KABOOM! 16 Arrested In Alleged DDoS Attack Against PayPal; FBI Executes 35 Search Warrants ‘Throughout The United States’ In Cybercrime Probes

EDITOR’S NOTE: Having experienced DDoS attacks that crippled our ability to publish and inform readers, researchers and victims of Ponzi schemes, pyramid schemes and other forms of fraud about investigations, arrests and court cases, the PP Blog is not sympathetic to the points of view of the attackers and their apologists.

Readers and researchers have come to rely on the PP Blog as an important information source. Victims and persons affected by various schemes visit the Blog daily, as do financial institutions performing research on potential trouble spots and law-enforcement agencies at the local, regional, national and international levels.

The PP Blog, whose monthly costs have increased more than tenfold owing to sustained DDoS attacks beginning last fall, frequently writes about the incongruities that often accompany Ponzi and other fraud schemes. Hackers, DDoSers and cyber bullies use the same type of illogical and incongruous “explanations” to rationalize their particular brand of crime.

DDoS attacks, cyber intrusions and cyber bullying chill speech and threaten domestic and international security, thus putting both commerce and the free marketplace of ideas at risk. Period.

It is simply untrue that hackers, cyber bullies and DDoSers are the modern-day equivalent of freedom fighters. Simply put, they are anarchists who do not respect private and public property, rules of decorum, the rights of sovereign nations and the rights of people living free or yearning to live free. Nor do they respect the rights of merchants, information purveyors and their customers, clients and readers to have access to the marketplace of commerce and ideas.

Many of the attackers and cyber bullies, though, would have you believe the opposite — that they’re serving a higher good by bringing down a server, by harassing people and companies on the Internet and even cackling about it, by subjecting their targets to economic and potentially even physical danger, by forcing their will on individuals and entities with whom they have political or philosophical disagreements.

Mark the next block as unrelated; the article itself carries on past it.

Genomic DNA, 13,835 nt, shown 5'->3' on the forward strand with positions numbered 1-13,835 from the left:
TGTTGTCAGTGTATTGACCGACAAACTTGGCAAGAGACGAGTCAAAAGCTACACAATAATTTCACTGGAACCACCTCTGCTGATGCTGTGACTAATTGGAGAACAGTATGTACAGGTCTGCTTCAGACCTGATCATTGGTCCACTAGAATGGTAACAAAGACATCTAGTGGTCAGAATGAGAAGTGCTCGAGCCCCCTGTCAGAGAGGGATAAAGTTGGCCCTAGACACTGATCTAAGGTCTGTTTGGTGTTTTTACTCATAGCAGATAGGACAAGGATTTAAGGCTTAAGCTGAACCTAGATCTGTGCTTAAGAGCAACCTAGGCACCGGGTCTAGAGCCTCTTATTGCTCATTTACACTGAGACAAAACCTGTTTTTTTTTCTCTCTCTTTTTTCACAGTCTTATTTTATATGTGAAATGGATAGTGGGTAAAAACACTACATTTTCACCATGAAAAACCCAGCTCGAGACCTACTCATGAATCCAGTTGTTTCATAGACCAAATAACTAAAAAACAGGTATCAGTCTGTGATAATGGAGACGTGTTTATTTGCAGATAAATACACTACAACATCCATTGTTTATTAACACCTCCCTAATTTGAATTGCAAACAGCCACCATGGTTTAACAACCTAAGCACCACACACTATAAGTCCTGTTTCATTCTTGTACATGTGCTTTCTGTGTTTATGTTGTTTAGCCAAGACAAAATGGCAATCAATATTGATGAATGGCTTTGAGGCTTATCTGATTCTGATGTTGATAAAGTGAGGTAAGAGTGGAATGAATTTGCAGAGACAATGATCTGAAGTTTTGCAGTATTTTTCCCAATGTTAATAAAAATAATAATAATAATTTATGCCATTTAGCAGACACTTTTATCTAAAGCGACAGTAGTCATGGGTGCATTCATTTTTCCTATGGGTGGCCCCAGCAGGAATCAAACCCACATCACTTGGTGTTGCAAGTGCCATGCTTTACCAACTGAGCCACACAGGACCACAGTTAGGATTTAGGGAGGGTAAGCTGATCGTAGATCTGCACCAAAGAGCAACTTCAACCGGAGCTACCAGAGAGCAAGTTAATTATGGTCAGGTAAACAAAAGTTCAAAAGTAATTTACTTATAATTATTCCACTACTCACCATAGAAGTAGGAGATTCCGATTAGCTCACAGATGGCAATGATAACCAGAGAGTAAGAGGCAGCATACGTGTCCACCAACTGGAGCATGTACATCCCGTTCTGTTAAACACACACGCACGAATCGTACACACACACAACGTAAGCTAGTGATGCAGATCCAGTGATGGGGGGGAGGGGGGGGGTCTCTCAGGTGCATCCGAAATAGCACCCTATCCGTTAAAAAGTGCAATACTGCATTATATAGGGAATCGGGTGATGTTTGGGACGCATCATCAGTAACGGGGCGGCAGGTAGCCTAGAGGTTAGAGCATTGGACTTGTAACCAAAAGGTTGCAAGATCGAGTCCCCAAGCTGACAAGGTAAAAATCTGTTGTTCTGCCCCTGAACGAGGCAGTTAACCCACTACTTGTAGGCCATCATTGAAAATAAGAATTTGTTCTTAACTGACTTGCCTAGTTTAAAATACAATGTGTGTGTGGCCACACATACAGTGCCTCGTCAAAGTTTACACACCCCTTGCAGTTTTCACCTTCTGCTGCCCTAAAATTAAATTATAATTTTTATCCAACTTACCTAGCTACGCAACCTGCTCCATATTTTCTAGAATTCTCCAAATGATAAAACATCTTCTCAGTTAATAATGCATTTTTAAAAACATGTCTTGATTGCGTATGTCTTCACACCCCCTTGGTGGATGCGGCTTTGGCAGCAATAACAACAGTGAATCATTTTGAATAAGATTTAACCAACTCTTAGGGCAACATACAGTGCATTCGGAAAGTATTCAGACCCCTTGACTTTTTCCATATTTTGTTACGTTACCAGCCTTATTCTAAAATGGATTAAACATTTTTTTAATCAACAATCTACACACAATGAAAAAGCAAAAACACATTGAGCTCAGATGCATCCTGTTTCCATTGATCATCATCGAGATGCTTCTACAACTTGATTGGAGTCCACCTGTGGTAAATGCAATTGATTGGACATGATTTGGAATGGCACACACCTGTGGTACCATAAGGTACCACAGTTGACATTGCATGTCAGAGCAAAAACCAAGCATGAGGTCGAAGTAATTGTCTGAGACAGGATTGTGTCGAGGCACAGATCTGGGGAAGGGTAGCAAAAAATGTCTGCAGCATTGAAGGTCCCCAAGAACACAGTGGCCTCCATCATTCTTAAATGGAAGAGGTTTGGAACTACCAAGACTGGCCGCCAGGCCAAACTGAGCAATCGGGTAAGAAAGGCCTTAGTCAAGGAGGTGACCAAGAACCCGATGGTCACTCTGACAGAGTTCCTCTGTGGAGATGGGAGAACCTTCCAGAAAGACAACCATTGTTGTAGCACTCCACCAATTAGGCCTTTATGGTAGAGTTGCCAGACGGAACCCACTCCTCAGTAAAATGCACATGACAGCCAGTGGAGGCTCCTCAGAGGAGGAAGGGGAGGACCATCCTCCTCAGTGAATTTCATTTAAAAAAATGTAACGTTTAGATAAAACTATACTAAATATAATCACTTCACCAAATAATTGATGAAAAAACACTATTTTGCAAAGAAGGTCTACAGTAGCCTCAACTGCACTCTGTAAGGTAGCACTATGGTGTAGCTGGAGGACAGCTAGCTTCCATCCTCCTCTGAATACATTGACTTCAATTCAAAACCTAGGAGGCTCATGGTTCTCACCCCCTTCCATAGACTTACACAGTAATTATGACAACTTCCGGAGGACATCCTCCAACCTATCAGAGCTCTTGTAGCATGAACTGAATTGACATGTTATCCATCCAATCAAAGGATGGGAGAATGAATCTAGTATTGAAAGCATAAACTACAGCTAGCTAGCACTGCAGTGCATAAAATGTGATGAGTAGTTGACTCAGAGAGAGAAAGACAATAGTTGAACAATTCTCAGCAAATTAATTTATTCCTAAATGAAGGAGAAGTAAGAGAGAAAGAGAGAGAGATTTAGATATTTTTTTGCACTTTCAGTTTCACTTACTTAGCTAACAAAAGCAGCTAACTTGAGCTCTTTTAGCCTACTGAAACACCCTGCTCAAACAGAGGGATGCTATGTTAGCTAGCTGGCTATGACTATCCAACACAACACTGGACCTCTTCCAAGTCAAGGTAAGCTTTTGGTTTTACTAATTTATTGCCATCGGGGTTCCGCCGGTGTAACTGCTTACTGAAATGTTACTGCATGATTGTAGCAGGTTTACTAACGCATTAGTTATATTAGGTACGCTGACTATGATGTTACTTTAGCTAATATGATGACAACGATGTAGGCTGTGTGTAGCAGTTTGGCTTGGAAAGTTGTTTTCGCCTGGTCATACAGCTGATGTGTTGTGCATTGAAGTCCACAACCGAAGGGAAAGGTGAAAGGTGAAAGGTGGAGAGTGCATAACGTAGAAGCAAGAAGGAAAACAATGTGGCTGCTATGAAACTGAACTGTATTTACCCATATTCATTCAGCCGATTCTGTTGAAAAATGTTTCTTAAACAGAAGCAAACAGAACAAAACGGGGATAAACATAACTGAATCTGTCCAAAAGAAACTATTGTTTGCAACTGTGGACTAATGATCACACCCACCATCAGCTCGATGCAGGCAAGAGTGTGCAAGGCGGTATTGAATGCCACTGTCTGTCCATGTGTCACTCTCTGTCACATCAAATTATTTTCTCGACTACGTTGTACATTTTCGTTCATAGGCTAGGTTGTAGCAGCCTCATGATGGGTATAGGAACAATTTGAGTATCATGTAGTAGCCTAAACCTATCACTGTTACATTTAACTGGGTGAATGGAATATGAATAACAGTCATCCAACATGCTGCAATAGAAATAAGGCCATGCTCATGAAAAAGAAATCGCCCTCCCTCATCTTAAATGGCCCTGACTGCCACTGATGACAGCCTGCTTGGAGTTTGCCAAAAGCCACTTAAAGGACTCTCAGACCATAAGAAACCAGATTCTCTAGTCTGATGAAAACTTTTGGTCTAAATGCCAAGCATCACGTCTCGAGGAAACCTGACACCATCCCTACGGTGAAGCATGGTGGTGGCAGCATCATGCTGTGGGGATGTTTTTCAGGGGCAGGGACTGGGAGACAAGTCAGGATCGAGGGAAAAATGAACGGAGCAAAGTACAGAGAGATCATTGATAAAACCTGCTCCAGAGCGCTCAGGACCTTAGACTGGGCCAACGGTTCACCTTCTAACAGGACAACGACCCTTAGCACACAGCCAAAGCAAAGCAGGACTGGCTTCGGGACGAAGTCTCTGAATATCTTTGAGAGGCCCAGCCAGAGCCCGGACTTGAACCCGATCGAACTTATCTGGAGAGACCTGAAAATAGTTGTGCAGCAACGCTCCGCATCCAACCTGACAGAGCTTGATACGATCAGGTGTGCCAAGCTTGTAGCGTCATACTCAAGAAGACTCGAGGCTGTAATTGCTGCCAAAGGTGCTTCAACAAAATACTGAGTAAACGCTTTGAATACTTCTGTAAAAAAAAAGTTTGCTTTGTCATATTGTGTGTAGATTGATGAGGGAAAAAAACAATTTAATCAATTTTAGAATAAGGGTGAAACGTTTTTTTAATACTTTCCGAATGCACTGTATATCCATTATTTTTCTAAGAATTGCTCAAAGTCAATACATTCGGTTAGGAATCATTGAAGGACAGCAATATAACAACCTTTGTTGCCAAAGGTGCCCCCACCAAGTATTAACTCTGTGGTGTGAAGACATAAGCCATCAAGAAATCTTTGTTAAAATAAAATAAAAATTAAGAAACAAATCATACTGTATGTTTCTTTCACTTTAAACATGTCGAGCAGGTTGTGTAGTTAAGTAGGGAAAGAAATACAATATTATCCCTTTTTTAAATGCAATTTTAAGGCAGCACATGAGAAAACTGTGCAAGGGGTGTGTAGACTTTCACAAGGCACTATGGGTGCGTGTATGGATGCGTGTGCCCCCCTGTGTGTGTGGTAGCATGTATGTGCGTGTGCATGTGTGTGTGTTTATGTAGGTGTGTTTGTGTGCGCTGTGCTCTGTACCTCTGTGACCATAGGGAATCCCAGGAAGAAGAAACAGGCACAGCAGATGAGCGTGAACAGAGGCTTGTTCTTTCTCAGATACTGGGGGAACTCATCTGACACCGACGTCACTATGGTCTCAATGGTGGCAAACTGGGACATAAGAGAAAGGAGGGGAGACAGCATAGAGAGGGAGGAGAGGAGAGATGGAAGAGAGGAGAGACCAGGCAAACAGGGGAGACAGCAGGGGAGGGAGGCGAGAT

Here, now, the story of yesterday’s arrests . . .

The FBI arrested 16 individuals and executed more than 35 search warrants “throughout the United States” yesterday in a coordinated response to cyber attacks, including last year’s DDos attack on PayPal and intrusion attacks on AT&T and on InfraGard in Tampa Bay.

InfraGard is an FBI-led, public-private partnership that shares information on terrorism, intelligence, criminal and security matters.

Separately, authorities in Europe rounded up five more individuals for alleged cyber crimes.

Although some of the alleged attackers apparently see themselves as advocates for a free exchange of ideas and modern avengers for societal injustices, the U.S. Department of Justice described them as free-wheeling marauders who attacked two famous companies and the FBI-led public-private partnership.

After WikiLeaks “released a large amount of classified U.S. State Department cables on its website” last year, members of the Anonymous hacking group retaliated by executing a “coordinated”  DDoS attack on PayPal, which had blocked WikiLeaks’ ability to collect donations for a Terms of Service violation, U.S. officials said.

Anonymous, according to the Justice Department, even had a name for its PayPal assault: “Operation Avenge Assange.” Beyond that, WikiLeaks itself declared that PayPal was trying “to economically strangle WikiLeaks,” the Justice Department said.